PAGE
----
An elderly Thai woman has defied the ‘one-in-a-million’ odds to survive her battle with the deadly coronavirus that has struck down almost 25,000 people across the world and killed nearly 500.
And a four-year-old Chinese girl has become the first patient in Malaysia to recover from the SARS-like infection. She spent days quarantined in hospital to fight off the never-before-seen virus.
Their survival offers a glimmer of hope for scientists desperately trying to contain the outbreak, which has infected people in almost 30 territories or countries and seen dozens of nations ban travellers from China.
Figures from Chinese authorities suggest almost 1,000 patients have recorded from the virus, which can lead to pneumonia. But experts say the infection poses little threat to healthy adults.
However, it can prove life-threatening for patients with already compromised immune systems, such as the old, the young and adults battling medical conditions such as diabetes, asthma and cancer.'
Jaimuay Sae-ung, 73, was the first Thai national to catch the deadly virus – 24 other patients have been diagnosed in the country. She had visited Wuhan, the Chinese city at the heart of the escalating outbreak.
Mrs Sae-ung's family were reportedly concerned she may die because she had an underlying heart problem – it has not been revealed what this condition was. But she pulled through.
She told local media that she was suffering from a fever and exhaustion, which she assumed may have been down her walking a lot during her trip to China. Mrs Sae-ung even feared it could have been a sign of a heart disease.
Doctors confirmed she had the coronavirus when she went to Nakhon Pathom Hospital upon her return to Thailand on January 3. Speaking about her ordeal, Mrs Sae-ung told Sky News she was whisked off to isolation.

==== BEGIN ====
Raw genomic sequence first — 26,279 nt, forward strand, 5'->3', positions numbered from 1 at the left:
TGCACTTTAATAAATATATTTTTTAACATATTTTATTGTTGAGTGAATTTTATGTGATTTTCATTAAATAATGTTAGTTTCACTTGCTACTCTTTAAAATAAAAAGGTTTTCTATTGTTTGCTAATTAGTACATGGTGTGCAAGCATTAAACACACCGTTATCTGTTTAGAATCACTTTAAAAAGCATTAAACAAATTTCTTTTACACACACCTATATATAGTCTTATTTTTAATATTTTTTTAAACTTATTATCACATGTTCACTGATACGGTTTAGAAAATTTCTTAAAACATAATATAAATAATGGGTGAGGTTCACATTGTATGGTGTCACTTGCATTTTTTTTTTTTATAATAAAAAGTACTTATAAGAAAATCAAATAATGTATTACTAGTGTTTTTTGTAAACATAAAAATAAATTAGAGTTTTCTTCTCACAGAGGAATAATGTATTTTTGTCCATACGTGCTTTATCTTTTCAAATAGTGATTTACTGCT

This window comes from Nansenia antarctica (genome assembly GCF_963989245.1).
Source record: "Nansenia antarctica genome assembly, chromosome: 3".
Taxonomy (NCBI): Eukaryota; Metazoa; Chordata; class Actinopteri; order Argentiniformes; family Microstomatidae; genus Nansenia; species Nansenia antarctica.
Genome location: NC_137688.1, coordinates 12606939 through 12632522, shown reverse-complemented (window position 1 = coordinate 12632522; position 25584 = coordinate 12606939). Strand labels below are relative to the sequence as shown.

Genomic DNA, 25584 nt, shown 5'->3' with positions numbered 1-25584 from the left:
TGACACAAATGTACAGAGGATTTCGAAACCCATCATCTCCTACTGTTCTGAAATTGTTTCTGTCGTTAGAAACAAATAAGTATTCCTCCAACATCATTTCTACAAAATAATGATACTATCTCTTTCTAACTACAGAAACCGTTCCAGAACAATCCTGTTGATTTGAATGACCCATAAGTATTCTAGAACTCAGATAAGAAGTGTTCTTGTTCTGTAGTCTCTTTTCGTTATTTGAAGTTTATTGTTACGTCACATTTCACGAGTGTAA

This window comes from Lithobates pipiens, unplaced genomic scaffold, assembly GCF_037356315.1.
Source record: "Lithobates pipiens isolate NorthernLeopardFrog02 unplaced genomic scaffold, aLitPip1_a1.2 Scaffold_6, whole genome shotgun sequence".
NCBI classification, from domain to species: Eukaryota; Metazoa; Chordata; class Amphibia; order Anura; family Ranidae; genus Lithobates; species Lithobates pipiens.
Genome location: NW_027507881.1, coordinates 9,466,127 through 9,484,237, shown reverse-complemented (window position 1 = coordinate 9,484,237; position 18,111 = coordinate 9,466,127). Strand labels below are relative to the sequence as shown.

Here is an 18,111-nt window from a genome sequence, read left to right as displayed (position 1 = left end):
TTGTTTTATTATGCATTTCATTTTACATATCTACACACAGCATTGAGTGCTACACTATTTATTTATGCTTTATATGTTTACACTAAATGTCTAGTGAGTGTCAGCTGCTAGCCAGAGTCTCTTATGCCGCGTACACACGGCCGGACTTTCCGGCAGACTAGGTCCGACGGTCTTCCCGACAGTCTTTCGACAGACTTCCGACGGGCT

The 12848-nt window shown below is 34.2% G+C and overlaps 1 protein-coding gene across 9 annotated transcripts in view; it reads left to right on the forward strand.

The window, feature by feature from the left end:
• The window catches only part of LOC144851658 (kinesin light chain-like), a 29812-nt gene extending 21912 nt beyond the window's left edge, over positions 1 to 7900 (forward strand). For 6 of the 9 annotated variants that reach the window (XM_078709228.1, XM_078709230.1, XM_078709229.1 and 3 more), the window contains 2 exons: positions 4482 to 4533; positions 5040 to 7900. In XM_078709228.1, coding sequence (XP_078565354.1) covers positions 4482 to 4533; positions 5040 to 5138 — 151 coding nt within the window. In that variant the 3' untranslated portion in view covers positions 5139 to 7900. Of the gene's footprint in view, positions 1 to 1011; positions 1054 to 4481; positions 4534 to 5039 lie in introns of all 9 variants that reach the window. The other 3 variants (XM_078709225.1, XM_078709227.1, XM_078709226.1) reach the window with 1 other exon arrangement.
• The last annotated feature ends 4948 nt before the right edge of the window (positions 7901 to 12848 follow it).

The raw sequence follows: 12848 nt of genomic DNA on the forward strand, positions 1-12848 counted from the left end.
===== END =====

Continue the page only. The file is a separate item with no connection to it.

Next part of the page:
Mrs Sae-ung, who developed pneumonia, said: 'I was confused why I had to be in the [isolation] room. There were two to three layers of glass.' She also revealed she was scared by the strict quarantine she was placed in.
Medics treating her wore fully protective suits, with only their eyes visible, she told The Bangkok Post.
The mother-of-seven also revealed she wasn't allowed to see any of her family but could video call them.
Mrs Sae-ung's condition improved after spending just three days in hospital, and she was eventually discharged nine days after first being treated – meaning she was home in time to celebrate the Chinese New Year.
Discussing her recovery, Mrs Sae-ung's daughter, Krittika Sae-ung, told Sky News: 'It's one in a million - we are the luckiest.
'I don't know how to explain it - I can only say we are so lucky. I feel happy and I feel uplifted.'
In a small group of patients, who seem mainly to be the elderly or those with long-term illnesses, the virus can lead to pneumonia.
Pneumonia is an infection in which the insides of the lungs swell up and fill with fluid.
It makes it increasingly difficult to breathe and, if left untreated, can be fatal and suffocate people.
In an interview with local media, Mrs Sae-ung also revealed that she did not go to any fresh markets while on holiday.
Tests have shown humans caught the infection from wildlife being sold at a closed-down market in Wuhan.
In Malaysia, a four-year-old girl from China who was on holiday with her family has become the first patient to recover from the deadly coronavirus.
The girl, who has not been named, had been diagnosed with the coronavirus on 29th January and was then treated in an isolation ward in a hospital in Langkawi, a popular holiday destination in Malaysia.
The girl has now been treated and passed two detection tests for the virus, confirming she was no longer suffering from the infection.
The Director-General of Malaysia’s Health Ministry, Noor Hisham Abdullah, told reporters the girl was ‘in good health’ and ‘has been allowed to return home’.
Reports state the girl will return to China with her family with a health certificate issued by the hospital where she was treated.
Ten people have been diagnosed with coronavirus in Malaysia, nine of whom were Chinese nationals on holiday. The first case of a Malaysian national contracting the virus was confirmed on Tuesday.
The unnamed man, 42, had been in Singapore for a business meeting with Chinese nationals and began showing symptoms of the virus six days after his return to his native country.
He is reportedly in a stable condition and is receiving treatment at Sungai Buloh Hospital.
This article has been adapted from its original source.
© Associated Newspapers Ltd.